Archived Opinion

If not wind, then what?

To the Editor:

Well, I am at a disadvantage in this discussion on wind energy development in North Carolina. My friend and, in this case, adversary, Don Hendershot has his weekly bully pulpit and he used it to quote me out of context, while the readers did not have the benefit of reading the entire text of my most recent unpublished op-ed in The Smoky Mountain News.

That’s OK. I understand the limits of paper publications. Others deserve the opportunity to voice their views as well, and I can’t expect more than the very fair treatment this newspaper has given me over the years.

In the Aug. 5-11 issue of SMN, Don once again skirted the basic point being made in my last response to him. By using and accepting utility industry projections of future energy consumption, he is able to make the potential of wind energy in the mountains appear to be minimal. In so doing, he is ignoring the reality of climate change and environmental degradation in the mountains.

He is also ignoring the absolute need to reduce energy consumption in order to avoid the worst consequences of climate change. He is further ignoring the simple arithmetic fact that if we reduce overall energy consumption, the percentage of wind potential in the total mix increases and becomes considerably more significant.

Don and others who are carrying on a religious crusade to totally ban all utility scale wind development in the mountains are intellectually tricking themselves. The fear is that large-scale wind energy development has the potential to destroy the magnificent vistas in the mountains. They are so focused on this fear that their only answer is an absolute ban.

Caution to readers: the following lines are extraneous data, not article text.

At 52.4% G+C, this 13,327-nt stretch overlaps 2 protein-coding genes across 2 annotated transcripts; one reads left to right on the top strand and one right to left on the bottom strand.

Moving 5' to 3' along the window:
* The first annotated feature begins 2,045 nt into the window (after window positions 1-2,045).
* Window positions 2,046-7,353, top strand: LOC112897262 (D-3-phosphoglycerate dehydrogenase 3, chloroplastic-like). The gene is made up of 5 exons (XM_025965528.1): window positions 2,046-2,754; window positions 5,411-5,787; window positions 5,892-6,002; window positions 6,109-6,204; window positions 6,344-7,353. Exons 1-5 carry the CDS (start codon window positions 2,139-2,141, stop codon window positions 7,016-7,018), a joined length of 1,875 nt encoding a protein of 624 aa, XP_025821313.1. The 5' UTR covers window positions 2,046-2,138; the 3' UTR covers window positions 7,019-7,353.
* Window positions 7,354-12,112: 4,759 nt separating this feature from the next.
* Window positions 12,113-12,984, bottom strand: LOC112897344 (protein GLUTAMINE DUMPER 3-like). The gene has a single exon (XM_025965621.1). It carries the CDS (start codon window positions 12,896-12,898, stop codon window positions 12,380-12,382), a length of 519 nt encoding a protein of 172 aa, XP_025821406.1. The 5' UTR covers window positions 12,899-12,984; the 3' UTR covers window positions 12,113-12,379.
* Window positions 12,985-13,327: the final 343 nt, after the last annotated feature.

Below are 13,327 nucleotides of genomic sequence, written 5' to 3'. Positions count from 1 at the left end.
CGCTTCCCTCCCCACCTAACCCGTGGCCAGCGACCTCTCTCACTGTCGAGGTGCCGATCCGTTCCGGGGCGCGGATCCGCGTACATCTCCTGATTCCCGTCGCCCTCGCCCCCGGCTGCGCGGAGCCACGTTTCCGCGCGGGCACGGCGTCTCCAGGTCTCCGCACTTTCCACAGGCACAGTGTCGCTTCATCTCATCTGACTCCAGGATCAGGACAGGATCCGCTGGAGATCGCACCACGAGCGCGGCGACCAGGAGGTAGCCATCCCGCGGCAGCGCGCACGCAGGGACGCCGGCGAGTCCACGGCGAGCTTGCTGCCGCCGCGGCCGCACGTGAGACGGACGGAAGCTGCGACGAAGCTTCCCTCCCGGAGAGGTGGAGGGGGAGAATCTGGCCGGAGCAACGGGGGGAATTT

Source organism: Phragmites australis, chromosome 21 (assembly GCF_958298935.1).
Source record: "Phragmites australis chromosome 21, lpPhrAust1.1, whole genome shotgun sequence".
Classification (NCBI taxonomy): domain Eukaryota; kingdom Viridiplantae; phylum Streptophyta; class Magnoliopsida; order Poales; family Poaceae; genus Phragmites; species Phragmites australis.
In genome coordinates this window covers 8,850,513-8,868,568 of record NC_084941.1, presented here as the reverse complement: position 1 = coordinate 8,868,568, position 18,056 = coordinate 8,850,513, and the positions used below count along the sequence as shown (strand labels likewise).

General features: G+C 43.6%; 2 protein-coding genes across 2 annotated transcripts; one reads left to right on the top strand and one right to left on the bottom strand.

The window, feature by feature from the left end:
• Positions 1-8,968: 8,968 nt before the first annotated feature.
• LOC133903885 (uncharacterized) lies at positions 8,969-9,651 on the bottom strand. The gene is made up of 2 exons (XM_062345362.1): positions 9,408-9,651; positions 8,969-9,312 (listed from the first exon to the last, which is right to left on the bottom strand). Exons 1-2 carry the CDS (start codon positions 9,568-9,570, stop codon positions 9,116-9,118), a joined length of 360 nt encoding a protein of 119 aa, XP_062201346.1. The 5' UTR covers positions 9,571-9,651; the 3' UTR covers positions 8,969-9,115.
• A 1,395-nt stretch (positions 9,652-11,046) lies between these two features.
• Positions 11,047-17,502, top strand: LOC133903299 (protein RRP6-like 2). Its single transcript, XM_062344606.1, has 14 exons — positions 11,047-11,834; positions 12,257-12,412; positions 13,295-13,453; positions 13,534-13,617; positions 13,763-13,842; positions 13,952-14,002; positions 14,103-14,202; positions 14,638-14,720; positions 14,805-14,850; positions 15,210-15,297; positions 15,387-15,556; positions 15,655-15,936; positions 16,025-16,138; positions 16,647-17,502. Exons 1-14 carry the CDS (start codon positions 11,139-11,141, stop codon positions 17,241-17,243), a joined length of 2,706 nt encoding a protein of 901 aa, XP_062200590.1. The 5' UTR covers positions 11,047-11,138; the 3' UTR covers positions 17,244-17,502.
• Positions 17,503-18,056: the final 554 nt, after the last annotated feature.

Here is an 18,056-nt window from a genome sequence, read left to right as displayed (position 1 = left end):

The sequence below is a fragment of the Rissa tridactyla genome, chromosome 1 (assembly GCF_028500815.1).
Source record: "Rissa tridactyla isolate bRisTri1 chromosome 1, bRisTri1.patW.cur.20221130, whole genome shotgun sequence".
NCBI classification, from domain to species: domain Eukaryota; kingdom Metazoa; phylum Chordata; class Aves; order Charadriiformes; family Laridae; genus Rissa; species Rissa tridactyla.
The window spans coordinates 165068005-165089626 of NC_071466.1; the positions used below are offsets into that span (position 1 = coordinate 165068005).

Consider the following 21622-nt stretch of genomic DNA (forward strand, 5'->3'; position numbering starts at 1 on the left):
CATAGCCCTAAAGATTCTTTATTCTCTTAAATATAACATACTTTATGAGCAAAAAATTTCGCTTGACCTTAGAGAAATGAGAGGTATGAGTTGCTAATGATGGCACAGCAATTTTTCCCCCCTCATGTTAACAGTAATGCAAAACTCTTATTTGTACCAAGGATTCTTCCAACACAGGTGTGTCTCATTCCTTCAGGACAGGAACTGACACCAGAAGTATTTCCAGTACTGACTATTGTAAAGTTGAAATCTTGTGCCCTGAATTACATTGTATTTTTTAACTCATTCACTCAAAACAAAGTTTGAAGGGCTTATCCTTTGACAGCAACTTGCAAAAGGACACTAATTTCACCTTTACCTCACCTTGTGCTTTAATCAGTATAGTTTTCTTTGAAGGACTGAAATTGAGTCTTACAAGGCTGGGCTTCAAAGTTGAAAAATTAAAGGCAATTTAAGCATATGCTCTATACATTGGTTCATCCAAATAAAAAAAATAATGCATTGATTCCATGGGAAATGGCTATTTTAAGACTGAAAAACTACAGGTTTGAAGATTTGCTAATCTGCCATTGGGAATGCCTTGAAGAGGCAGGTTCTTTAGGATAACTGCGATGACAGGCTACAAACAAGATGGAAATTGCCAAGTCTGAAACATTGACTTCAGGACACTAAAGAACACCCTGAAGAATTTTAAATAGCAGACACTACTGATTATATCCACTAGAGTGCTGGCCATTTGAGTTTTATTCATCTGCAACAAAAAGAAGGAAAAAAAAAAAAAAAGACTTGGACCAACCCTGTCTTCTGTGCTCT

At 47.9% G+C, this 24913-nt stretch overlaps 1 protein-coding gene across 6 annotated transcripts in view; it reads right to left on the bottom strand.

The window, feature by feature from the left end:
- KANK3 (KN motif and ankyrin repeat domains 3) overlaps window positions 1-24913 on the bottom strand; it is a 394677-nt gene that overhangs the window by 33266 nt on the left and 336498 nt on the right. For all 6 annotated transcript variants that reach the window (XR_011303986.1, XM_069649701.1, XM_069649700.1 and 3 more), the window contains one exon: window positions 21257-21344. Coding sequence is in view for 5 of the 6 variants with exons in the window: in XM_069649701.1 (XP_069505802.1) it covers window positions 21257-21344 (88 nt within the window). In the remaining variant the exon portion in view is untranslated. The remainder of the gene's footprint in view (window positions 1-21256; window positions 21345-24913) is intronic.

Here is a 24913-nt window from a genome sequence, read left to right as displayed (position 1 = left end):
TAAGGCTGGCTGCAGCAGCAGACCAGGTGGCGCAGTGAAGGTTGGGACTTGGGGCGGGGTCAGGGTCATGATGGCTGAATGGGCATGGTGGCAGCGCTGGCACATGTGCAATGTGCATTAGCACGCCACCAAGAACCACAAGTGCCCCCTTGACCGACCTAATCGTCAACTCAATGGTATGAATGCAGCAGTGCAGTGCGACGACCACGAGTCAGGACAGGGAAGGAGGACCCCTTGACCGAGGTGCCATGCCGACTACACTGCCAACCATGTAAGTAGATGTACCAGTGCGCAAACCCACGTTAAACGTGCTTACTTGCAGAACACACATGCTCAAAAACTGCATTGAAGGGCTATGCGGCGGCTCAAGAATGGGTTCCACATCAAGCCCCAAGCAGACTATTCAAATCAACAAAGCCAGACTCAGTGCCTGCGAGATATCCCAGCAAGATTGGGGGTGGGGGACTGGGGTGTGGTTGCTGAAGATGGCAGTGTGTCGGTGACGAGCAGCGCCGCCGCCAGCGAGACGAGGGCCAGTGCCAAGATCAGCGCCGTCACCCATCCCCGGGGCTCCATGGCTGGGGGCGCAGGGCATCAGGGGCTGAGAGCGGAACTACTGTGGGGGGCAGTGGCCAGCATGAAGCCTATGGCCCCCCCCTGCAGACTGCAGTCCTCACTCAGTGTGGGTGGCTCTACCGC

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Meanwhile, there is total denial of the actual destruction of the mountains that is taking place as we debate this issue. Acid rain, high ozone levels, excess nitrogen deposition, mercury, lead, arsenic, dioxin contamination and greenhouse gases from the burning of coal to produce electricity is killing plants, birds, animals, fish, trees and human beings.

Often, the Canary Coalition and other environmental organizations are unjustly accused of protesting against certain industrial practices, such as burning coal, without offering a viable alternative. We are told, “It’s easy to complain about everything. But, what’s your solution? If we don’t burn coal, how will we meet future energy demand?”

This is an unjust accusation because, in fact, we are offering a viable alternative. We have a basic plan. That plan includes dramatically reducing residential, commercial and industrial energy consumption through utility rate restructuring that provides a strong economic incentive for investment in efficiency and conservation measures. Our proposed plan also, by necessity, includes exploiting whatever available renewable energy resources we have in North Carolina to replace and phase out coal. Wind energy in the mountains is by far the least expensive and most viable source of renewable energy available to us at this time. By eliminating this option completely, it’s difficult to see how North Carolina can meet future energy demand without burning more coal.